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NIR products at Pittcon 2015

It certainly wasn’t a “bumper” Pittcon for new NIR spectroscopy products. However, what there were all on the small side! All are MEMS devices—micro-electro-mechanical systems—one’s that are built using techniques used to make semi-conductor computer chips etc., but which can produce devices with moving parts. Because of this construction method, they can be produced at very low cost when production volumes are high and have the advantage of being easy to manufacture reproducibly. Texas Instruments have adapted their DLP technology originally developed for projectors so that the set of programmable mirrors on the device can be used as a wavelength selection filter to pass certain wavelengths to a single-point detector. Another company with a computer chip background is Si-Wave who have built a Michelson interferometer out of silicon on a chip; complete with moving mirror and beamsplitter! B&W Tek also use a MEMS device inside their i-Spec Nano.

B&W Tek introduced the i-Spec Nano. This is a fully integrated NIR spectrometer and light source the size of a computer mouse. It covers the wavelength range 1300–2200 nm (although customisation of this is available) with a spectral resolution of 10 nm. It is powered via a USB port, although an embedded battery option is available, as is W-Fi or Bluetooth data transfer. Software is provided for qualitative and quantitative analysis.

Photo of i-Spec Nano held in a hand

Si-Ware were showing their NeoSpectra SWS62221. This family of OEM FT-NIR spectral sensors is built using MEMS technology that produces a monolithic Michelson interferometer. Available in three different versions covering 1250–1700 nm, 1300–2100 nm and 1350–2500 nm. A standard FCPC/SMA connector provides optical connection and a mini USB port data communication and power. Evaluation kits of the sensor and software are available.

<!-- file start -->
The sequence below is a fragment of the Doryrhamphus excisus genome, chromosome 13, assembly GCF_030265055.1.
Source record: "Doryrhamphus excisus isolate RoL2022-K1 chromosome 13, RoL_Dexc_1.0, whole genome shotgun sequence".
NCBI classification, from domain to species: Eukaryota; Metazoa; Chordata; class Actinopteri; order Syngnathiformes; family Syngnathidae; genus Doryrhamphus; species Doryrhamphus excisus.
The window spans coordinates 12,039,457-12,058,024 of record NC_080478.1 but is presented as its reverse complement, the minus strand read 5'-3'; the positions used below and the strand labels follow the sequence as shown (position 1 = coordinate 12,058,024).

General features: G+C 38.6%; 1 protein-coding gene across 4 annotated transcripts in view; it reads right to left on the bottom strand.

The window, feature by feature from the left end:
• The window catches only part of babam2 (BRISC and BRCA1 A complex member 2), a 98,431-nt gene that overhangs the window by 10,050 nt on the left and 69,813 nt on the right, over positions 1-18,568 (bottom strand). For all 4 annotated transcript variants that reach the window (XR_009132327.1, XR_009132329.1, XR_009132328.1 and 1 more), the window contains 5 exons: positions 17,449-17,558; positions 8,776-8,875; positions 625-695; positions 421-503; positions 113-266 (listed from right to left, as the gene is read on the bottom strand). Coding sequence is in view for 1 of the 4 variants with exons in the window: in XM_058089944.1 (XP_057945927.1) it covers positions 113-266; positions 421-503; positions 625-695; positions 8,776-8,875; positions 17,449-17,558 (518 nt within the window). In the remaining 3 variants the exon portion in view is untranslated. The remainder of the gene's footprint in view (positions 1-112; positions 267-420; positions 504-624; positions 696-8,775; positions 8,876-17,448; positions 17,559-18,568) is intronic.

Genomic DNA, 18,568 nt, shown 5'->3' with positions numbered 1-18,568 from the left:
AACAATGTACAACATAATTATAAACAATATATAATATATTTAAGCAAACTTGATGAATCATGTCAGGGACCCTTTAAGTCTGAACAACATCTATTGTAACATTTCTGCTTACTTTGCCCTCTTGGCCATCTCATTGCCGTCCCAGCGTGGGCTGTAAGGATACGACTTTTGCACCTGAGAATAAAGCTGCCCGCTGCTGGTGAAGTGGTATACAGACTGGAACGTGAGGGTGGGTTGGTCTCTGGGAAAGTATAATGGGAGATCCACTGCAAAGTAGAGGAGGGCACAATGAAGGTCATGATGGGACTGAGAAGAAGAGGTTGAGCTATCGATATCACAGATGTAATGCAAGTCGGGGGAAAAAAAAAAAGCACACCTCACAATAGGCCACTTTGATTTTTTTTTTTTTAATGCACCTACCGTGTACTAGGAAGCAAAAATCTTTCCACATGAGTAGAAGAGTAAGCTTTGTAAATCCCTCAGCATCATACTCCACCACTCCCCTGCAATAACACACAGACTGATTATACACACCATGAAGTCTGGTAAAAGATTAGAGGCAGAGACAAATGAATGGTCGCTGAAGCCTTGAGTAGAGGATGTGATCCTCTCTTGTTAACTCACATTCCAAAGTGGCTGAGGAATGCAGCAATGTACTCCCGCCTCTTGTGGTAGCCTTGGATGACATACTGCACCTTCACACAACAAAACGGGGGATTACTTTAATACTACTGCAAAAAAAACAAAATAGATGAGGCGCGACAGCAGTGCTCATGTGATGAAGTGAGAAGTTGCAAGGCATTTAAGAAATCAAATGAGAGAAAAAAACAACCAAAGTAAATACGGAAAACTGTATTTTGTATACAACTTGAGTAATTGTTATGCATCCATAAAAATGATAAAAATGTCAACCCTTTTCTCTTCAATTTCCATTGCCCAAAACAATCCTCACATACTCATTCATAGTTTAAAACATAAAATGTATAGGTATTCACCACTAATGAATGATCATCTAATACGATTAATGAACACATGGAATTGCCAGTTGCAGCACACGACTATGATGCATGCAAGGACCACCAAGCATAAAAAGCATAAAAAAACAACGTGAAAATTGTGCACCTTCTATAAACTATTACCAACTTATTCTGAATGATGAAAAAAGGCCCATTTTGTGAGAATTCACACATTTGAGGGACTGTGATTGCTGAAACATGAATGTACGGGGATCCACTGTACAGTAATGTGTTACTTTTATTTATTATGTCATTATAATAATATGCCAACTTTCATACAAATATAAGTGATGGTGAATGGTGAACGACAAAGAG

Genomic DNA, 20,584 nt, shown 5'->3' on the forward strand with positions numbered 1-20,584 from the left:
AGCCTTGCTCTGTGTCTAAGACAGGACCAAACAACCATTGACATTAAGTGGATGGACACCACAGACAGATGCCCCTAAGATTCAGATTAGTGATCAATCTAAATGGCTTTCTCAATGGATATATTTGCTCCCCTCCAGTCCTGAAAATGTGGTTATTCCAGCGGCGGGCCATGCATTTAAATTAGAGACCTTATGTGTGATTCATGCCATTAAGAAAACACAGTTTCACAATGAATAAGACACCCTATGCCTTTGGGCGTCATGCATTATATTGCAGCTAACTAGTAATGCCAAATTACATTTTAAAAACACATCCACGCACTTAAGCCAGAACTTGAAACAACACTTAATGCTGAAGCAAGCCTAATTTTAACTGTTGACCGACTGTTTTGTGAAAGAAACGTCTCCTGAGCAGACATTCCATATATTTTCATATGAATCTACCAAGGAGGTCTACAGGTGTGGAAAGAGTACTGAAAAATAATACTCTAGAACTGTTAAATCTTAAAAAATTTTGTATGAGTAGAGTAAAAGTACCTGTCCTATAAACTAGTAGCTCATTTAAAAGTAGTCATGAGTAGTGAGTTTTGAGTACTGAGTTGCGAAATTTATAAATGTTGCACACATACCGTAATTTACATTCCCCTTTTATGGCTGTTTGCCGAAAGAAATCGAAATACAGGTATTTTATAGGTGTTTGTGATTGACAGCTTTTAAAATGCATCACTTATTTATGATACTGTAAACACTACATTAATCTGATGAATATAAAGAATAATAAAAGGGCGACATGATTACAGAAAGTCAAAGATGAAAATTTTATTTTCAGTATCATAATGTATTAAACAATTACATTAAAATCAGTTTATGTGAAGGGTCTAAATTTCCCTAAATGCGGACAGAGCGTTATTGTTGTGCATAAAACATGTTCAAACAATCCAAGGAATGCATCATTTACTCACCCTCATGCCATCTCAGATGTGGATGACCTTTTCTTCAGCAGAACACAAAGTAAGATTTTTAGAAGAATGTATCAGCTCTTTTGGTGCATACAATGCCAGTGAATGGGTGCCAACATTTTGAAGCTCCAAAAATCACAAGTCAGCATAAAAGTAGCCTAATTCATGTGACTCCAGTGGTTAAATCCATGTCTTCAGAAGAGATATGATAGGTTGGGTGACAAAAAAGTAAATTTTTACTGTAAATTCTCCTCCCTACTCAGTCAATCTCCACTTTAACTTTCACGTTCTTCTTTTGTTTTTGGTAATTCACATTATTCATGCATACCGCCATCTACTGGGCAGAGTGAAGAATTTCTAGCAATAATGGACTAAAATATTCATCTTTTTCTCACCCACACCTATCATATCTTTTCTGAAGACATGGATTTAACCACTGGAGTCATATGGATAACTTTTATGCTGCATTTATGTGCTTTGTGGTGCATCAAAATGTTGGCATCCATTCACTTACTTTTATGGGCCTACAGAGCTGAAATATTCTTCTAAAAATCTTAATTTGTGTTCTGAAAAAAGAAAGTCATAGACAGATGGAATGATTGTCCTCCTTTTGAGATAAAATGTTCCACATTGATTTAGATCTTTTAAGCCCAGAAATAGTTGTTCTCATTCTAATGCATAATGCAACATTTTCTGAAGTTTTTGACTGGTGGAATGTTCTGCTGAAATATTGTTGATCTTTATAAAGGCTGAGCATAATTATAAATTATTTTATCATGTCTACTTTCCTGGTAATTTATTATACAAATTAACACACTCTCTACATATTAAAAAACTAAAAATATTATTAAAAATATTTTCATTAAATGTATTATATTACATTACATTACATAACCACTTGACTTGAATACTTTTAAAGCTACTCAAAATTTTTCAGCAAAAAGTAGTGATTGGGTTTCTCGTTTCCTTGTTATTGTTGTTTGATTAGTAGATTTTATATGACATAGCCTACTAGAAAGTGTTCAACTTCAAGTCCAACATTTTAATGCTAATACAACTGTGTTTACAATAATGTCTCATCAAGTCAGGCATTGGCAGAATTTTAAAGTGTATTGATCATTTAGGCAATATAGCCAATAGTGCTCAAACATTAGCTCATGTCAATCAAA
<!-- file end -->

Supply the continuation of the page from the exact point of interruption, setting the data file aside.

The NeoSpectra sensor with an annotated inset showing the construction of the MEMS device

Texas Instruments continue to develop their DLP Chipset. This consists of the DLP2010NIR digital micromirror device, DLPA2005 integrated power management and DLPC150 controller, designed for hand-held NIR sensing applications using the 700–2500 nm wavelength range. The Nano evaluation module pairs with the chipset using Bluetooth and enables developers to prototype ultramobile spectrometers.

A photo of the evaluation module alongside a hand holding a strawberry!

Whilst Ocean Optics’ Spark-VIS is not an NIR spectrometer (yet), it shows some interesting thinking that could have applications for the NIR world. The Spark-VIS is Ocean Optics’ first spectral device to replace diffraction gratings with a sold-state encoder. They were keen to point out the high level of similarity of each instrument and its potential for use in networks of instruments. The VIS model has a wavelength range of 380–700 nm and is available in both OEM and stand-alone versions. If a NIR version becomes available, it will be another addition to this interesting area.

Photo of the Spark-VIS with some accessories and a US quarter to compare size